Call Emergency Board Meetings And Member Meetings As Needed

Even if there is just one board member onsite, you will need to schedule a board meeting and member meeting so that all residents can attend to share information, express concerns and ask questions.  Ask your residents to inspect their units for damage and to report it immediately.  Residents must also be apprised of the current status of the association property. They should be informed of the actions the board has taken, and actions that will be taken in the immediate future.  The association must be able to notify the residents of any areas on association property where entry is prohibited due to extensive damage.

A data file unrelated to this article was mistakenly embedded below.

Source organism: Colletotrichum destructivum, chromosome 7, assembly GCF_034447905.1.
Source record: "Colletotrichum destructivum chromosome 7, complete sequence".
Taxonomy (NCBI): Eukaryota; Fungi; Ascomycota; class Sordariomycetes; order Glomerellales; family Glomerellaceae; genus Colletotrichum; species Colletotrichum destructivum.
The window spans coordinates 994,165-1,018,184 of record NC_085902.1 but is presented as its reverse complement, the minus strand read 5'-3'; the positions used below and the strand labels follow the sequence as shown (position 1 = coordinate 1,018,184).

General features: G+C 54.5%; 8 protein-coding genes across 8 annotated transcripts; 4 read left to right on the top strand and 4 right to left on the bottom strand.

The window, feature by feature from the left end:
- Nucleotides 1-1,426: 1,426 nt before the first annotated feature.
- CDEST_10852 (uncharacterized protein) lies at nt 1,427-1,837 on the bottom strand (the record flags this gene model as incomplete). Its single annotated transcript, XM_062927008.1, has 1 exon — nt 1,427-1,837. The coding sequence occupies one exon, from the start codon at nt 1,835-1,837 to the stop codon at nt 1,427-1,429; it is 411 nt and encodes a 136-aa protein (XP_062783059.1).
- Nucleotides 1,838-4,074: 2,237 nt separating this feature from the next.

File Insurance Claims

With everything else going on, do not forget to file your insurance claims!  For hurricanes that produce widespread damage you can imagine the plethora of claims made.  Do not procrastinate on filing a claim with your insurance carrier.  The longer you wait to make a claim the longer you will wait for the adjuster and any insurance proceeds.  You may also need to file claims with multiple carriers depending upon the damage sustained by your association.  For example, what if there is wind damage and also flood damage? In that case, there may be two separate carriers and two separate claims involved.

Contact Your Bank To Access A Line Of Credit, If Needed